What does a marriage celebrant do?
An Authorised Marriage Celebrant is able to solemnise your marriage (make it legally recognised). A Commonwealth-registered (authorised) marriage celebrant may solemnise marriages anywhere in Australia including outside the State or Territory in which they reside. Most Commonwealth-registered marriage celebrants solemnise civil ceremonies. Authorised marriage celebrants are able to guide you through the legal requirements under the Marriage Act 1961 for you to legally marry in Australia.
Celebrants also write your ceremony, help with ceremony ideas, give advice on what works in a ceremony, attend a rehearsal, performs the ceremony and registers your marriage with the Registrar of the relevant state / Territory Births, Deaths and Marriages.
Celebrants do ongoing professional development each year and are bound by a code of practice.
What documents and identification do i need to provide the celebrant?
• Evidence of date and place of birth eg. original birth certificate or birth extract, passport
• Photographic evidence of identity eg. Driver licence, passport, proof of age card
• Evidence of the end of any previous marriage/s eg. divorce certificate, death certificate
It is ideal that I sight this evidence at the time of lodging the Notice of Intended Marriage (NOIM) with me (the celebrant).
The original documents must be sighted by the celebrant. Scanned or faxed copies are able to be accepted at the time of NOIM lodgement (for the purpose of meeting the lodgement time frame), though originals must be provided prior to the ceremony.
In some exceptional cases a Statutory Declaration may be acceptable. You can discuss this with me if you can not provide the above.
Can I use photo copies and certified copies of my legal documents?
No. All documents must be originals.
Can we use legal paperwork that is in another language?
No. Before you can submit it, your paperwork will need to be translated into the English language by an accredited translator. See for information on translation.
How much notice must be given to be married in Australia?
Section 42 of the Marriage Act 1961 (Cth) requires the parties to an intended marriage to give the authorised celebrant at least one month’s written notice prior to the solemnisation of the marriage. This notice is known as the Notice of Intended Marriage (NOIM).
The NOIM must be given to the authorised celebrant no earlier than 18 months and no later than one month before the date of the marriage.
A notice expires after 18 months, and a marriage may not be solemnised if the NOIM was received more than 18 months before the date of the proposed marriage.
What if I want to get married within the next month?
You can apply to a prescribed authority for a ‘shortening of time’. If approved your celebrant can be given authorisation to solemnise your marriage despite not meeting the require one month lodgement.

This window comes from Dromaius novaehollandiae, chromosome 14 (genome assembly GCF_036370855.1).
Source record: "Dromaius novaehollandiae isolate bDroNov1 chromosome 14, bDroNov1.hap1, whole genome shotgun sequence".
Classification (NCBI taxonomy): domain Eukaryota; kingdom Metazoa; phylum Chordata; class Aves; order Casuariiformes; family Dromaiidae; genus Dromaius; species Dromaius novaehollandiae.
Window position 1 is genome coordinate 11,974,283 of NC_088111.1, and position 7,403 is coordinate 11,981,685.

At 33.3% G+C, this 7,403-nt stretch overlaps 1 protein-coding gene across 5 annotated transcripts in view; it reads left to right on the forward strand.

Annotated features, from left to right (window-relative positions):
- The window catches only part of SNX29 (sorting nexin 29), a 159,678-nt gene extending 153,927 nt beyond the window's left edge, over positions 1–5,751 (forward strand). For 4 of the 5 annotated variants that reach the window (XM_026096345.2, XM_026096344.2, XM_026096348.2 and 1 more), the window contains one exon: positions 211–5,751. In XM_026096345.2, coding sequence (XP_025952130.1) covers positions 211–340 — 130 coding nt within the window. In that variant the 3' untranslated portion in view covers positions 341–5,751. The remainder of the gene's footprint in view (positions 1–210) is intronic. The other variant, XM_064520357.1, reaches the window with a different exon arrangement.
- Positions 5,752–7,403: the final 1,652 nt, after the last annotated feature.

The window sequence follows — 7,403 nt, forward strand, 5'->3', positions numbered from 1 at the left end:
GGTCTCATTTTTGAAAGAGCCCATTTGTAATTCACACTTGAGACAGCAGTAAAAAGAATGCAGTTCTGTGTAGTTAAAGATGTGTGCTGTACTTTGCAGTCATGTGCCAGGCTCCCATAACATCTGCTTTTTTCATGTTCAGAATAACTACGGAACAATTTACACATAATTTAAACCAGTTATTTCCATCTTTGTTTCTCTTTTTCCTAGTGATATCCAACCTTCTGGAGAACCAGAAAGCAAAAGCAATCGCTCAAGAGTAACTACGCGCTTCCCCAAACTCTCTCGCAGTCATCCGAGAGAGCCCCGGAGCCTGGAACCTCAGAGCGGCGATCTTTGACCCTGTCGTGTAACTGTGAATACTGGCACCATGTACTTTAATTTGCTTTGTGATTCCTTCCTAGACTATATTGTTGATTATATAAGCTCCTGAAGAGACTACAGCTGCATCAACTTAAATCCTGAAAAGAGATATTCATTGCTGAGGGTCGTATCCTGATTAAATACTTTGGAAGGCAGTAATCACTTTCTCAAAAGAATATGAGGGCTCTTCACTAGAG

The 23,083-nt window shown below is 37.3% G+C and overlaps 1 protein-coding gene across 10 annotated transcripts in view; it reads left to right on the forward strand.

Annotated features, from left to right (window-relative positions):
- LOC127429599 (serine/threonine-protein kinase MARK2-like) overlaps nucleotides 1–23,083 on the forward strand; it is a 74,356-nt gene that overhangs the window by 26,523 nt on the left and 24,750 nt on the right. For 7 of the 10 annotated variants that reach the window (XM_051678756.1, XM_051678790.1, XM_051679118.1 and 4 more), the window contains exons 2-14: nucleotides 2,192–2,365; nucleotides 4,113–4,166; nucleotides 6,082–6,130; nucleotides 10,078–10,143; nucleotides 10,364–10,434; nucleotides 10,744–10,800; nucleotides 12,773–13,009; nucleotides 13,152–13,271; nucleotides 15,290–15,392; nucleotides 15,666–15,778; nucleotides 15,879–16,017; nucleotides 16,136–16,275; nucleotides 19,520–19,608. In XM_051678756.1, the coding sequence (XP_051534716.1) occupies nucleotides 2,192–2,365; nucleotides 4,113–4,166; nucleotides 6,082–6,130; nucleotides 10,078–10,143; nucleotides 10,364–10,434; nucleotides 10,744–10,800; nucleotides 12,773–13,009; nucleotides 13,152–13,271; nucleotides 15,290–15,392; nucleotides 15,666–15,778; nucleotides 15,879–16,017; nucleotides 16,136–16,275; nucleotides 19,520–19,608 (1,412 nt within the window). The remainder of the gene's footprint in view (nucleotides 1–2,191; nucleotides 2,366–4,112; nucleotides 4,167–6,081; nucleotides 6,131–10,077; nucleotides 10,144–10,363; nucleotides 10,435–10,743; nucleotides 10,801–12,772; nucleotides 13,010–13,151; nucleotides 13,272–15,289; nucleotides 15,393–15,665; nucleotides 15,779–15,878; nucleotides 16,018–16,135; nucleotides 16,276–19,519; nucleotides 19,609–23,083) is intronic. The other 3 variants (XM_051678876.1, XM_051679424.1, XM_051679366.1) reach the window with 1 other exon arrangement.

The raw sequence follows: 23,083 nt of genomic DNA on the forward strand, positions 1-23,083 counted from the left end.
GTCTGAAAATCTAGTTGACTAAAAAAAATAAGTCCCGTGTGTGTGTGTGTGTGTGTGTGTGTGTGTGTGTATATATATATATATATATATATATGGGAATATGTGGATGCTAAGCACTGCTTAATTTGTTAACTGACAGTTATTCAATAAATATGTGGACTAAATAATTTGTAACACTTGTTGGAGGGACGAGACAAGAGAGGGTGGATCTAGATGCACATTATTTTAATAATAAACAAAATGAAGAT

A list of prescribed authorities is published on the Attorney-General’s Department website.
What circumstance will the prescribed authority consider a shortening of time?
These are limited to:
• employment related or other travel commitments
• wedding or celebration arrangements, or religious considerations
• medical reasons
• legal proceedings, or
• an error in giving notice.
Do you need to be an Australian citizen to marry in Australia?
No. You can marry in Australia providing you are both over the age of 18 and not legally married. The age of 18 is the 'marriageable age' in Australia. If one of you is over 16 but under 18 years old, and the other is over 18 years old, the person under 18 needs court permission and parental consent. IN some cases the court may order that parental consent is not required. If you are both under 18 you cannot marry.
Will the marriage be recognised in my own country?
Yes. You should confirm this with your own government agency which records marriages in your country.
Can we re-marry in Australia after being married in another country?
No. The only type of ceremony you would be able to have would be either a Renewal Ceremony or a Commitment Ceremony.
How many witnesses do we need and can they be related to us?
You need two witnesses present at your Marriage Ceremony who are over the age of 18. Any willing person can act as a witness, even your parents or the photographer. The witnesses will need to sign documentation which forms part of the legal requirements of a valid marriage.
The Celebrant cannot act as a witness.
How do the changes to the Marriage Act affect same sex couples?
On 9 December 2017, the Marriage Amendment (Definition and Religious Freedoms) Act 2017 commenced. The Act changed the definition of marriage to provide for marriage equality in Australia. The right to marry in Australia is no longer determined by sex or gender. Further information is available on the Attorney Generals Marriage equality in Australia page.